July 26th, 2012
The folks over at Gilt Taste have a series called “The Art of Plating”, demonstrating how specific chefs plate certain dishes. I’m one of those cooks who’s fascinated with presentation, even though I’m nowhere close to mastering it. Modern plating techniques are—simply put—organized chaos, and I love looking at food that’s been plated in this style. Having been a graphic designer prior to a cook, I can recognize the amount of work and thought that goes into these well-designed plates. Combining organic and geometric shapes into something that looks unnatural and natural at the same time is a tough feat.
Throughout culinary school, I was often annoyed by the lack of demonstration of actual plating. We were told how important it was, and how you eat with your eyes first, but other than a few mentions in different classes, there was no time at which it was a focus. I suppose they felt that if we could master the techniques in the cooking aspect, we could probably figure the presentation out on our own.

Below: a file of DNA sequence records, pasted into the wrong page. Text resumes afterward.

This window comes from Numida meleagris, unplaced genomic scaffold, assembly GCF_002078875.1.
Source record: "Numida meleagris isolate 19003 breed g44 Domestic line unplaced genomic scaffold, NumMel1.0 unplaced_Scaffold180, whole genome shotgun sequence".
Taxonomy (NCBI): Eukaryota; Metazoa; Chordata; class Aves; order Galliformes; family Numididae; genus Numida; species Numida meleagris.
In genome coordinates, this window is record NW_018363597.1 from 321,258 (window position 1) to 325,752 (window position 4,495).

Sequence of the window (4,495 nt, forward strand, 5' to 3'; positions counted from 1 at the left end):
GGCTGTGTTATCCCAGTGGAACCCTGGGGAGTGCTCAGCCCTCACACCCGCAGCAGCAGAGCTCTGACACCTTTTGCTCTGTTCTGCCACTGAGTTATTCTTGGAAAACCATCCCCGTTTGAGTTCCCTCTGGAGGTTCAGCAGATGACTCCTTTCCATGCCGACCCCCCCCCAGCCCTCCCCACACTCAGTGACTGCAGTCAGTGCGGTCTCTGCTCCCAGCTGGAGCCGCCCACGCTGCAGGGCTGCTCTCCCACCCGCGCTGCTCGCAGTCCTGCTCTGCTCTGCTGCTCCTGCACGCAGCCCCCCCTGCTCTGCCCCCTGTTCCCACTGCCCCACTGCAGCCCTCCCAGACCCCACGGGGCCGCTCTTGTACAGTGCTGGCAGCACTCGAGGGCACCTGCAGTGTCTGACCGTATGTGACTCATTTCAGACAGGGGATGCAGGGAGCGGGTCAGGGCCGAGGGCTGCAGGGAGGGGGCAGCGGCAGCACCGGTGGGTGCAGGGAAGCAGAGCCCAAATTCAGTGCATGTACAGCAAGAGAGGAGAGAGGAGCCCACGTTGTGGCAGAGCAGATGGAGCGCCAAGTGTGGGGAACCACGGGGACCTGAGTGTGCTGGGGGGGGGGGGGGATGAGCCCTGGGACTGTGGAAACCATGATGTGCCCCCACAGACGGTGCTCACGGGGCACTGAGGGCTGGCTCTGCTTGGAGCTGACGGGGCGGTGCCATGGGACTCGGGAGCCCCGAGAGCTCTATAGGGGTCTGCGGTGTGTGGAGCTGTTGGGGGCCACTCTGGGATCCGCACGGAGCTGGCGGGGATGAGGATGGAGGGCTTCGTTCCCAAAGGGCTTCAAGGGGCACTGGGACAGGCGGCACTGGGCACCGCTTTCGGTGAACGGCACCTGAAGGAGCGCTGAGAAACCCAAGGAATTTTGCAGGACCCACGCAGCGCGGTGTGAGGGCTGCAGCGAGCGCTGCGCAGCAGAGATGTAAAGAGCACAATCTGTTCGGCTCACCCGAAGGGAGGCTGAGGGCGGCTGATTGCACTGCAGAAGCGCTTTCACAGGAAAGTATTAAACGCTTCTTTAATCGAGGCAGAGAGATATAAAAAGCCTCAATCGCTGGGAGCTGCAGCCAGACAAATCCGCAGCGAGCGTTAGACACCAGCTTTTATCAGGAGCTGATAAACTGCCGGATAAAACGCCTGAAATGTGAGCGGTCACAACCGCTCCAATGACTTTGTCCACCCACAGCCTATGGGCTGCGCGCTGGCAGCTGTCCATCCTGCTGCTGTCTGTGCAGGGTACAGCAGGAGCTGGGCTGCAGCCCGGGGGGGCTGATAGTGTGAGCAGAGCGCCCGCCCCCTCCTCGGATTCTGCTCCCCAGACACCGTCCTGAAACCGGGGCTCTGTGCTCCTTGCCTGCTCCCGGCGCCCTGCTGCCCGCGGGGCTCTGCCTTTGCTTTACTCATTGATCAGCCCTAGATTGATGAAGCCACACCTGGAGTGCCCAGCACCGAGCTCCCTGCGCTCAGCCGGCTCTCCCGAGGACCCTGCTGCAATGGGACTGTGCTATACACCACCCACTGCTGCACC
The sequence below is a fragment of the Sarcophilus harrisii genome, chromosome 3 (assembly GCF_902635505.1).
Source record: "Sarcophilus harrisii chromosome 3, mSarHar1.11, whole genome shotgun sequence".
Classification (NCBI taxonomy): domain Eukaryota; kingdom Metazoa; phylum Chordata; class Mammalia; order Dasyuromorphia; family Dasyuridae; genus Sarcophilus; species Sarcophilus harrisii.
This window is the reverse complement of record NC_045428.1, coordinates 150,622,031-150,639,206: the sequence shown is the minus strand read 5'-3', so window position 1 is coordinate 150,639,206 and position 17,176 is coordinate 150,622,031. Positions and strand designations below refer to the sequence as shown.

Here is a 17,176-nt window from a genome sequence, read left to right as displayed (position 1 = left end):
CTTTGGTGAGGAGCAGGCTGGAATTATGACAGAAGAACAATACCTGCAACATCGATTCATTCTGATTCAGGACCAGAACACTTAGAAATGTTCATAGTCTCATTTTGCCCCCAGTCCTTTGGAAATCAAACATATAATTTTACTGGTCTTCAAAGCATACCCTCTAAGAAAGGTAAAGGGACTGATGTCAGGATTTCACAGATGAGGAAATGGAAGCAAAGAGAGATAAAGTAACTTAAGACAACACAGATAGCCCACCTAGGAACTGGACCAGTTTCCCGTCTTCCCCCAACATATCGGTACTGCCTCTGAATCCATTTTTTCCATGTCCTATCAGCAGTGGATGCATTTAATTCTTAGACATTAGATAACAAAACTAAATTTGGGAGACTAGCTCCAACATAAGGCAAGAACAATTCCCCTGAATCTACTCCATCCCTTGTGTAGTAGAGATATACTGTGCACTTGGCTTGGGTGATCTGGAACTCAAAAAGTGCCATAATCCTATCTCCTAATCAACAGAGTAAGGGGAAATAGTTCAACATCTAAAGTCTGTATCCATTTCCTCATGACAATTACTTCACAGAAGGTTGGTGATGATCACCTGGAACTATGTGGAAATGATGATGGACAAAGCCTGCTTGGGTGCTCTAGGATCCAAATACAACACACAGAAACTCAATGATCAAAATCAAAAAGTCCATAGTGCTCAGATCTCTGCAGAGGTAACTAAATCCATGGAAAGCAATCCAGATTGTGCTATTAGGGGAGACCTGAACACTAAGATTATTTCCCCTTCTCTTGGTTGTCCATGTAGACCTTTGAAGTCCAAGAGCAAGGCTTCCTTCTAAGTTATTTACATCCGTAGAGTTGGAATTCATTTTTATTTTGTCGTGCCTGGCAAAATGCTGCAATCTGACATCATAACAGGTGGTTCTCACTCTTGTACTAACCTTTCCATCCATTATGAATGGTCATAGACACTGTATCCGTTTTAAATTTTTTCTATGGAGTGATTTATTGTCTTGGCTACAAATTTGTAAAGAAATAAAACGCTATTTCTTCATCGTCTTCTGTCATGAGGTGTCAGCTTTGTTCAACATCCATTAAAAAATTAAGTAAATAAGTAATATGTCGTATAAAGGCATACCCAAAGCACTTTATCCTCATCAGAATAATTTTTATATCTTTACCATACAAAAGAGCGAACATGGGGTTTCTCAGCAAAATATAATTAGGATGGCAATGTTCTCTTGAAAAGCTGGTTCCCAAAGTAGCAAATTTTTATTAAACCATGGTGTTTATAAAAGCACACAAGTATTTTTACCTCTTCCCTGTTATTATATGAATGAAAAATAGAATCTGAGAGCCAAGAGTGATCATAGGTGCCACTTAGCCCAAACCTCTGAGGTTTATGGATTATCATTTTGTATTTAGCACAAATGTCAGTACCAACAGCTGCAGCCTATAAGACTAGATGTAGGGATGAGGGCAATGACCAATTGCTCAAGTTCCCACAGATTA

It wasn’t until I was out in the industry that I was really given to understanding the intricacies of a well-designed plate. Even then, I’m someone who likes strict description and instruction. Chefs, despite such sharply creative minds can be blunt with their tongues. Directions like “make it less symmetric” are more than a little vague. So I ultimately learned by watching and taking a *lot* of pictures. I would take photos of dishes that weren’t even my own responsibility, all in an effort to understand better the art of plating. And every time I see something truly incredible, I’m humbled and try to learn as much as I can from it.
What especially piqued my interest with the Gilt Taste story are the demonstrations by Michael Laiskonis, former Pastry Chef at Le Bernadin and now Creative Director at ICE (the Institute of Culinary Education). His work is especially beautiful, and though I’ve never tasted it with my mouth, I have by all means tasted much of his work with my eyes.
I won’t post any pictures of his stuff here, but instead I highly encourage you to visit the three (Well, four) plating demonstrations he did and see for yourself. Complexity and simplicity, organic and inorganic. It’s awe inspiring to me, and hopefully you get as much out of it as I do.
Part One: Greek yogurt panna cotta
Part Two: Pistachio financier